The Western and Central Pacific Fisheries Commission (WCPFC) has a compliance monitoring scheme in place that assess’s members compliance with obligations, identifies areas of conservation and management that may need refinement, responds to non-compliance and monitors and resolves non-compliance issues.The Commission evaluates compliance by members annually with respect to: catch and effort limits and reporting for target species, spatial and temporal closures, observer and Vessel Monitoring Systems (VMS) coverage and provision of scientific data {WCPFC 2012b}.

    There are specific reporting requirements in place to monitor compliance with the FAD set limiting options {WCPFC 2013a}. Vessel Monitoring Systems are required on all vessels fishing for highly migratory species in the Western and Central Pacific Ocean south of 20N and east of 175E.The area north of 20N and west of 175W will have an activation date for VMS’s set at a later time {WCPFC 2012d}.There are measures in place allowing for the boarding and inspection of vessels in the Convention Area {WCPFC 2006b} and the WCPFC maintains a list of illegal, unreported and unregulated vessels {WCPFC 2010b}.

    Indonesia
    Gillnets and entangling nets

    Last updated on 6 February 2015

    There is no TAC in place for skipjack tuna in the western and central Pacific Ocean. The Western and Central Pacific Fisheries Commission has noted Indonesia as being non-compliant with some management measures including aspects of the regional observer program, sea turtle, shark and cetacean regulations, transshipment, vessel monitoring systems, reporting deadlines for tuna catches and other aspects of the tropical tuna management measures, and estimation of annual catches (WCPFC 2014).

    Hooks and lines

    Last updated on 6 February 2015

    There is no TAC in place for skipjack tuna in the western and central Pacific Ocean. The Western and Central Pacific Fisheries Commission has noted Indonesia as being non-compliant with some management measures including aspects of the regional observer program, sea turtle, shark and cetacean regulations, transshipment, vessel monitoring systems, reporting deadlines for tuna catches and other aspects of the tropical tuna management measures, and estimation of annual catches (WCPFC 2014).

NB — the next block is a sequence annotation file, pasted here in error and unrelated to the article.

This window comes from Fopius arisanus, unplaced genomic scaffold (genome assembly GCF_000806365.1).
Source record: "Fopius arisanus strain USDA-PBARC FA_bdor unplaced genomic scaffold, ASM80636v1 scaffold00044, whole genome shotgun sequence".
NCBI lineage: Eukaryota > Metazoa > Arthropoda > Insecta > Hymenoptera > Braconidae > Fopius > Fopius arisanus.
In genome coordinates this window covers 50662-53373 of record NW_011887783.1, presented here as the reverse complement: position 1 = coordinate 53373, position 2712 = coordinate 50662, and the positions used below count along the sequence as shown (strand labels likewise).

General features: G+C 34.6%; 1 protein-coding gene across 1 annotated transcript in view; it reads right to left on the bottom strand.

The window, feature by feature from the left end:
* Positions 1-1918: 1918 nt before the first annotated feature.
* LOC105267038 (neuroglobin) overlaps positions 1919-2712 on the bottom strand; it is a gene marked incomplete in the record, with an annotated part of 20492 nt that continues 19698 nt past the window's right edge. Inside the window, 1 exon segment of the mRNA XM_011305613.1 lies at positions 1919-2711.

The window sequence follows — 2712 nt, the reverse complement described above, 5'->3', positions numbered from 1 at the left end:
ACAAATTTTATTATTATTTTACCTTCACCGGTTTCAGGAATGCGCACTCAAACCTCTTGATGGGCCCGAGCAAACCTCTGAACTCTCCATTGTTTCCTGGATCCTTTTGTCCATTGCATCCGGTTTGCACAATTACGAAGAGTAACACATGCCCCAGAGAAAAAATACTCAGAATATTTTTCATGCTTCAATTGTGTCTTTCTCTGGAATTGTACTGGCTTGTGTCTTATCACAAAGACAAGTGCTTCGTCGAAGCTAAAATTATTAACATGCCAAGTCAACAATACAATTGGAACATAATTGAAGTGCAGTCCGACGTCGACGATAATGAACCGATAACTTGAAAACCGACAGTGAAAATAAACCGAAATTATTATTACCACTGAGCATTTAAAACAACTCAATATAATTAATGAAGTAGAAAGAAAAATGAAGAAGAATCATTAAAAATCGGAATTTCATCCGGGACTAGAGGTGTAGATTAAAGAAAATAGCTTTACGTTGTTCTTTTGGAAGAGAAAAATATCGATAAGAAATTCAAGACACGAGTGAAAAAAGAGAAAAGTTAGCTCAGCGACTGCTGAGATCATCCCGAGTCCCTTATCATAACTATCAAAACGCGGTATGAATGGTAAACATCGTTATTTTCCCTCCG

Trolling lines

    Last updated on 6 February 2015

    There is no TAC in place for skipjack tuna in the western and central Pacific Ocean. The Western and Central Pacific Fisheries Commission has noted Indonesia as being non-compliant with some management measures including aspects of the regional observer program, sea turtle, shark and cetacean regulations, transshipment, vessel monitoring systems, reporting deadlines for tuna catches and other aspects of the tropical tuna management measures, and estimation of annual catches (WCPFC 2014).

    Purse seines

    Last updated on 6 February 2015

    There is no TAC in place for skipjack tuna in the western and central Pacific Ocean. The Western and Central Pacific Fisheries Commission has noted Indonesia as being non-compliant with some management measures including aspects of the regional observer program, sea turtle, shark and cetacean regulations, transshipment, vessel monitoring systems, reporting deadlines for tuna catches and other aspects of the tropical tuna management measures, and estimation of annual catches (WCPFC 2014).

    Japan
    Mechanized lines

    Last updated on 23 October 2008

    Compliance with national and WCPO regulations are monitored through logbooks (90-100% logbook coverage), and port inspections for all vessels calling at Japanese ports (WCPFC 2011).

    New Zealand
    Purse seines

    Last updated on 25 October 2012

    Compliance is very good in this fishery and no IUU related activities are reported by WCPFC for New Zealand flagged purse seiners.

    Philippines
    Purse seines

    Last updated on 30 October 2012

    Compliance is relatively good for national fleets operating within the EEZ, and foreign fishing vessels are not permitted to fish in the Philippine EEZ. However, catches from fishing vessels <3 GT are not adequately quantified leading to under-reporting from this fleet, and there is also considerable loss due to IUU fishing by foreign fleets operating without a license in the Philippine EEZ, with PTRP (1995) study suggesting IUU catches of up to 10,000 tonnes taken by IUU longliners itself from within the Philippine EEZ.

    Taiwan, Province of China
    Purse seines

    Last updated on 17 May 2011

    Illegal practices by Taiwanese distant water fleet are poorly controlled by the national Fisheries Agency (Greenpeace 2011; Zhang 2009).